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Earthquake Hits Haiti

Aired January 12, 2010 - 20:00   ET


CAMPBELL BROWN, CNN ANCHOR (voice-over): Welcome, everybody.

As you probably know, we are covering the breaking news tonight, this disaster that is currently unfolding in Haiti. This was just over three hours ago. There was a massive 7.0 earthquake. It was centered 10 miles west of Haiti's capital of Port-au-Prince. And right now we are hearing reports of victims carrying the bodies of other victims through the rubble.

The Associated Press reports that a hospital collapsed. There have been at least four aftershocks, but a tsunami alert for the Caribbean has now been canceled. In this hour, you're going to hear from victims, from witnesses to this catastrophe. We are also tracking developments at the White House and elsewhere as a massive relief effort gets under way right now.

And we should just be clear. Haiti is one of the poorest countries in the Western Hemisphere. It is also one of the most densely populated. There are no resources, very little infrastructure there to deal with a crisis like this. And it's going to be a very, very bad situation.

We first want to go to CNN meteorologist Chad Myers, who is in the CNN Center in Atlanta, with the very latest on where things stand right now.

As we just told people, Chad, a moment ago, the tsunami warning has been canceled, but what's happening now? Are they still experiencing aftershocks?


And they will, and they may very well experience aftershocks for weeks or even months with a 7.0 earthquake. What happened was that a slip fault, a fault that goes one way and then the other way, a lot like what we call the world series earthquake -- that's how we know it -- not so much that it's that type of damage, but the problem with this earthquake is that it was only six miles down, even about 5.2 right now. The numbers are coming in and they change every once in a while because the initial earthquake was a 7.3, they thought, and then they said, no, not a 7.3. We're looking at it again. It's a 7.0.

So, if you have heard 7.3 and you say, hey, what happened to the 7.3, there never really was a 7.3. It was a 7.0. But it was very shallow. A shallow earthquake will do a couple things. It shakes the earth violently because there is no padding. Let's say this earthquake was 200 miles down. By the time this thing got all the way up to the top of the surface, there would be a little bit of attenuation, or a little bit less of the shake as the earth absorbs some of that energy.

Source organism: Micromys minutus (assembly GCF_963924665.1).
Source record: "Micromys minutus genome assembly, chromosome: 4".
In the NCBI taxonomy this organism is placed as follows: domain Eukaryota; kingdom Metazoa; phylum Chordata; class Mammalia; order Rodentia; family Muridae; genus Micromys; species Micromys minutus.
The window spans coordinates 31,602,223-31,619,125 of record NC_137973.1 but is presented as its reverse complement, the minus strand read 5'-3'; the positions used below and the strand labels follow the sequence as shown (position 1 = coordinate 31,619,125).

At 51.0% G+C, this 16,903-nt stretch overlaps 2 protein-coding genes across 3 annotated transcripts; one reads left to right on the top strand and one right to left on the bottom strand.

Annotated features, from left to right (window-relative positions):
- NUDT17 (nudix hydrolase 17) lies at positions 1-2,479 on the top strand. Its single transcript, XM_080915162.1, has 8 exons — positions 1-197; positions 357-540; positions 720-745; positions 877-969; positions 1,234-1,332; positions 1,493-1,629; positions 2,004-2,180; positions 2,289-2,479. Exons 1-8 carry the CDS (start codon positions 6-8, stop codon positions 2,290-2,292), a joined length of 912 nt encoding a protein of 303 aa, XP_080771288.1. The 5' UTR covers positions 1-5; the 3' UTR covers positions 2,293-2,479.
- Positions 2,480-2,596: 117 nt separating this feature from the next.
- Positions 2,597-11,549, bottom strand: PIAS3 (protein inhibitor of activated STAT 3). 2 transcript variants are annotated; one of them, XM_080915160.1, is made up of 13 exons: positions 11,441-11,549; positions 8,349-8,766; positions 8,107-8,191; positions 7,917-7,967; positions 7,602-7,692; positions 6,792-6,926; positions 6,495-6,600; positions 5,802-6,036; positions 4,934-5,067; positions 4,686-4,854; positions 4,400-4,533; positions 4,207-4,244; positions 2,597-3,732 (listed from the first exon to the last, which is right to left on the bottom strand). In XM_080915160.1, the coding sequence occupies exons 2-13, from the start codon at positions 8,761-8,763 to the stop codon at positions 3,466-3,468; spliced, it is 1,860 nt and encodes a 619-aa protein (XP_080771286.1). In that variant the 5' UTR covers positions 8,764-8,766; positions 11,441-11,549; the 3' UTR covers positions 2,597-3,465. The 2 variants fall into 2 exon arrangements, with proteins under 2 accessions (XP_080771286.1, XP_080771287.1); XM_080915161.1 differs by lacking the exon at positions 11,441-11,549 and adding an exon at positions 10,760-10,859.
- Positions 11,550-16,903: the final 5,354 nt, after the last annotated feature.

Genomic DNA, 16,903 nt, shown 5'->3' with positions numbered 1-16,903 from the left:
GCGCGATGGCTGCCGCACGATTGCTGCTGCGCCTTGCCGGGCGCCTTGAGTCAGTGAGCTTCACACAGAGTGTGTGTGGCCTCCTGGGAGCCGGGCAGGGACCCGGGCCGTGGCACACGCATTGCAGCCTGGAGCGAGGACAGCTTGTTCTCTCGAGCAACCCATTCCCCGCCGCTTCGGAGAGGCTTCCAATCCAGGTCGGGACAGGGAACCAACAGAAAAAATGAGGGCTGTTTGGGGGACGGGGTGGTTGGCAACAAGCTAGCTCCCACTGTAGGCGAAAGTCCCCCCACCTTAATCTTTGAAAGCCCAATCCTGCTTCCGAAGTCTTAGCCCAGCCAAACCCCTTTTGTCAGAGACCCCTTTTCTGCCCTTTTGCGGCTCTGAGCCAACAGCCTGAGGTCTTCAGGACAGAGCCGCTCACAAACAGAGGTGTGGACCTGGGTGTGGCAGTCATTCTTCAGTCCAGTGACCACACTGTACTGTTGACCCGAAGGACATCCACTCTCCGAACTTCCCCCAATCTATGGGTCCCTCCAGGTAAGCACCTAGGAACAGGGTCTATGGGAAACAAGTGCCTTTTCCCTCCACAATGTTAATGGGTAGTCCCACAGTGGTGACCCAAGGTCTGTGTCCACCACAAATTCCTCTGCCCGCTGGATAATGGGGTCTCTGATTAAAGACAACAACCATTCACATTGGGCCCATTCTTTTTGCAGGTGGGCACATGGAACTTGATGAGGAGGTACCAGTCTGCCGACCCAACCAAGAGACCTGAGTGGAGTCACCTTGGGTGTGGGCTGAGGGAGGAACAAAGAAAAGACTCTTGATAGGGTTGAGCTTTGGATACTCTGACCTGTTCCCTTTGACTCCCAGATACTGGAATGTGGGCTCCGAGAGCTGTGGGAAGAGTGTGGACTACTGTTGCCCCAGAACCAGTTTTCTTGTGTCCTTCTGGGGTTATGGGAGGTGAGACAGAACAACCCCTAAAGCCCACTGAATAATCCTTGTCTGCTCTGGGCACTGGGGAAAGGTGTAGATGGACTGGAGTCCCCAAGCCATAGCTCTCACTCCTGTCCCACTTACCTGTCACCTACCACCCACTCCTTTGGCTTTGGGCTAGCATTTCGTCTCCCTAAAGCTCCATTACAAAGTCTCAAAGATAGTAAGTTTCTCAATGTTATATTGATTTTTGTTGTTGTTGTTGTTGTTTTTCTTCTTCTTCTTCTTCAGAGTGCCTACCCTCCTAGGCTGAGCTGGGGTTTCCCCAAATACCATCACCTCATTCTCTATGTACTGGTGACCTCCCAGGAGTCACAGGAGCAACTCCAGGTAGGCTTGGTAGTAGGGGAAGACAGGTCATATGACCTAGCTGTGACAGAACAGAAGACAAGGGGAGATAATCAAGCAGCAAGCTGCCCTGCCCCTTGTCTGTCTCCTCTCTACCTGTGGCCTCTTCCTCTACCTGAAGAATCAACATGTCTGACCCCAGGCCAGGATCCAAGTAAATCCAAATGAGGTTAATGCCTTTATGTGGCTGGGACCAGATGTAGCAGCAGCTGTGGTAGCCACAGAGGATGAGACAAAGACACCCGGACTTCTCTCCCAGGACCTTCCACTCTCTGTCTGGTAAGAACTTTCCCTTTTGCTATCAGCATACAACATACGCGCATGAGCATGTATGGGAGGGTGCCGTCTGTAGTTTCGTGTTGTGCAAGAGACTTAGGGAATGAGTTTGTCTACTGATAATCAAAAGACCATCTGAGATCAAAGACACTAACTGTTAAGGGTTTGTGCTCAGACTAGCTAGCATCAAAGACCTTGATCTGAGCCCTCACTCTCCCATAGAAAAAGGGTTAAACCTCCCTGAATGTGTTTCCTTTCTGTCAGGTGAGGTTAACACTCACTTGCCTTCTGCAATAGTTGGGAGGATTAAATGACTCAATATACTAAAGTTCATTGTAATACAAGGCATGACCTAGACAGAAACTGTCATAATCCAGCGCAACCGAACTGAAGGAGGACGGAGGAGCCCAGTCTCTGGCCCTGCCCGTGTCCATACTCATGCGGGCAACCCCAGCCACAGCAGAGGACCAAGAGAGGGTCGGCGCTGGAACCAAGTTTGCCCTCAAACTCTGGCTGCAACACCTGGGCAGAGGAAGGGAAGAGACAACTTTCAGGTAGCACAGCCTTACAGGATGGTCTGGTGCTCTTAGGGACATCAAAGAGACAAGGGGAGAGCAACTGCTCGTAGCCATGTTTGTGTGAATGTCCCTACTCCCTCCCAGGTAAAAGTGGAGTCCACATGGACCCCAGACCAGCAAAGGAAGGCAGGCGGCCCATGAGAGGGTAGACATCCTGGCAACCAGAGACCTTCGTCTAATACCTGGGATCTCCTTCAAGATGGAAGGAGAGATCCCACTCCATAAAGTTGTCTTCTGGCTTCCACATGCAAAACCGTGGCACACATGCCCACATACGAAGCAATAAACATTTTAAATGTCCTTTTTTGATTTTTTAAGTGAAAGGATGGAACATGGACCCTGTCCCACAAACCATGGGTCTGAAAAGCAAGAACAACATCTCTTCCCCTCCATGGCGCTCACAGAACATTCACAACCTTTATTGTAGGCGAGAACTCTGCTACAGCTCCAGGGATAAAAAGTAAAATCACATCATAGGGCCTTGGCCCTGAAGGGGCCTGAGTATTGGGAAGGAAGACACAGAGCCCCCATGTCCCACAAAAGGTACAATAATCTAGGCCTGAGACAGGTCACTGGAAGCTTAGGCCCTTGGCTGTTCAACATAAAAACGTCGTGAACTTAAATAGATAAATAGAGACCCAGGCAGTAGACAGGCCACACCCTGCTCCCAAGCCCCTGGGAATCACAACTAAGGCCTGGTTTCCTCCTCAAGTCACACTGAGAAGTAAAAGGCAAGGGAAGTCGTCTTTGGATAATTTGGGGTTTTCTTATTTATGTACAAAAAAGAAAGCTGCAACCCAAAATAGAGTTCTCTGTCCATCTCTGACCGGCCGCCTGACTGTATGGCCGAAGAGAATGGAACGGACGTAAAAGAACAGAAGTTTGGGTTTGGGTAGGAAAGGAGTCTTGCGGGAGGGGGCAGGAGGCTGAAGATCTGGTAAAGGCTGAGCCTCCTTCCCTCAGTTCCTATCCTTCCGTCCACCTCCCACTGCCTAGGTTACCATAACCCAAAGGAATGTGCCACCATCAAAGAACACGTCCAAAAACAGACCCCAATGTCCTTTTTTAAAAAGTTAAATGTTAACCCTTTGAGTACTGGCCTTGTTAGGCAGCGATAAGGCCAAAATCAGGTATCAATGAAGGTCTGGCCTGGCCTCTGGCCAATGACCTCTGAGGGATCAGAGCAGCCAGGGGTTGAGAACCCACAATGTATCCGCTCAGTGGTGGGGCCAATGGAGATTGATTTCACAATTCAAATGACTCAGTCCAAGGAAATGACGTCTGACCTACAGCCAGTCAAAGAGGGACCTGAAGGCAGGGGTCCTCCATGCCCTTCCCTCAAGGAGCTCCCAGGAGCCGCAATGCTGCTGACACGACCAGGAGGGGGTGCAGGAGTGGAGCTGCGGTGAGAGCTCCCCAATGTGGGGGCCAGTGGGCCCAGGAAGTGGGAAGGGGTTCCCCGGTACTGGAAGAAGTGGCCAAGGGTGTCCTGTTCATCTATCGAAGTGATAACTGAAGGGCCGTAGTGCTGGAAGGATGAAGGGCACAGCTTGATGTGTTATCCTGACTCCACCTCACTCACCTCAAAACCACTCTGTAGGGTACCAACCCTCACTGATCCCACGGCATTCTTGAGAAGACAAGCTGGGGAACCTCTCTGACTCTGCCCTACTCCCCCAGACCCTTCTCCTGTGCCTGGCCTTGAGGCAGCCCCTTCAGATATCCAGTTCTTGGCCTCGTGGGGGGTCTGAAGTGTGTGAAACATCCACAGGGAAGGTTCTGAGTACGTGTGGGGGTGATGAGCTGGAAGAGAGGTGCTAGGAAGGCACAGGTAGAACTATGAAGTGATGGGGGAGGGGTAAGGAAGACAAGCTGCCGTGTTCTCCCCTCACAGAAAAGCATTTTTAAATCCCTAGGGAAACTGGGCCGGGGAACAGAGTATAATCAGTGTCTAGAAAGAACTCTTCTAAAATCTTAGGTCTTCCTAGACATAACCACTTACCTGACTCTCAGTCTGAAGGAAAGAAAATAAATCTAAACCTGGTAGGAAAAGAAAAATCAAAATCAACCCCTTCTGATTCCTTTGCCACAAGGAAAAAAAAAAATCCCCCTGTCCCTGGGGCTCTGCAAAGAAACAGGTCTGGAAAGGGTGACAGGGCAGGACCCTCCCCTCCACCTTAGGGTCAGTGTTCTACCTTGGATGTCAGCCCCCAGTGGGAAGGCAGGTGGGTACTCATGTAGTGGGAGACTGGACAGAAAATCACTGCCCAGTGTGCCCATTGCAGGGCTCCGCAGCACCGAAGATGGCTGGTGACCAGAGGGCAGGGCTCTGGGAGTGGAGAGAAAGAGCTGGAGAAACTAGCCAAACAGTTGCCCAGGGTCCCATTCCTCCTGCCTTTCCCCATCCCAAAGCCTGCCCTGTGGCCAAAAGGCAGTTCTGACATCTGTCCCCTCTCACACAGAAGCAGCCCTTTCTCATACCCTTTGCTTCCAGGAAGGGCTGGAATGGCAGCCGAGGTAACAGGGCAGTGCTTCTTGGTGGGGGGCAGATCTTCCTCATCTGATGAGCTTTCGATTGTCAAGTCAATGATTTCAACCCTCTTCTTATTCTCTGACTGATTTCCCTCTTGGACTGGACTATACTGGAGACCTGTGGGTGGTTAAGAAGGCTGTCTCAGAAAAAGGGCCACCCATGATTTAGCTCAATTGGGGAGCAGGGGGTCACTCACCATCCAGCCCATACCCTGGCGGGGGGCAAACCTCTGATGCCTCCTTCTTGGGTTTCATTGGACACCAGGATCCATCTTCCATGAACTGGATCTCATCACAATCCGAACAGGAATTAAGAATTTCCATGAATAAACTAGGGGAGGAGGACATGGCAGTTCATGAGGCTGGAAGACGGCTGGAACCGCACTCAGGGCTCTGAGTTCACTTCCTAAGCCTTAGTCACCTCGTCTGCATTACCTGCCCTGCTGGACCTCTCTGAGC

Because it was so close, an awful lot like what was the -- the Banda Aceh quake was only six miles deep, although a different type of fault. The Banda Aceh fault was kind of a seduction fault and the land popped up. And that popped up, moved the water, and the water caused the tsunami.

So, let's move you ahead here. And here's Port-au-Prince right there. Haiti a very rugged country, very densely populated here, and the ambassador said that this town was made to house 5,000 people, and then maybe 50,000 people, but now we have almost at this point in time two million people in the city itself, where literally people built on top of other buildings.

So, as we look at this area, we can flatten it out, densely populated all along the mountains and densely populated all along what's almost like a horseshoe-like bay. And this is a very protected bay. That's why it was settled in the first place, because of that protection.

The shaking occurred about three hours ago, and when we first heard the earthquake shake and we heard about it, the initial reports were that there was dust in the air. You couldn't even see across the city. That dust was concrete dust as those buildings were literally disintegrating -- Campbell.

BROWN: All right, Chad, we are going to check back with you a little bit later, as you have more information.

I just a few moments ago spoke on the phone with Michael Bazile. This is a engineer who was in Port-au-Prince. He witnessed the quake, told me there was and remains at this hour panic in the streets, people screaming, crying, searching for family members at this hour. Here's what he said a few moments ago.


MICHAEL BAZILE, EYEWITNESS: Everybody is on the streets, and the traffic is jammed. There is nothing we can do. And I'm looking for my sister-in-law and her husband. We don't know where they are. And everybody is yelling. They are praying. They are crying.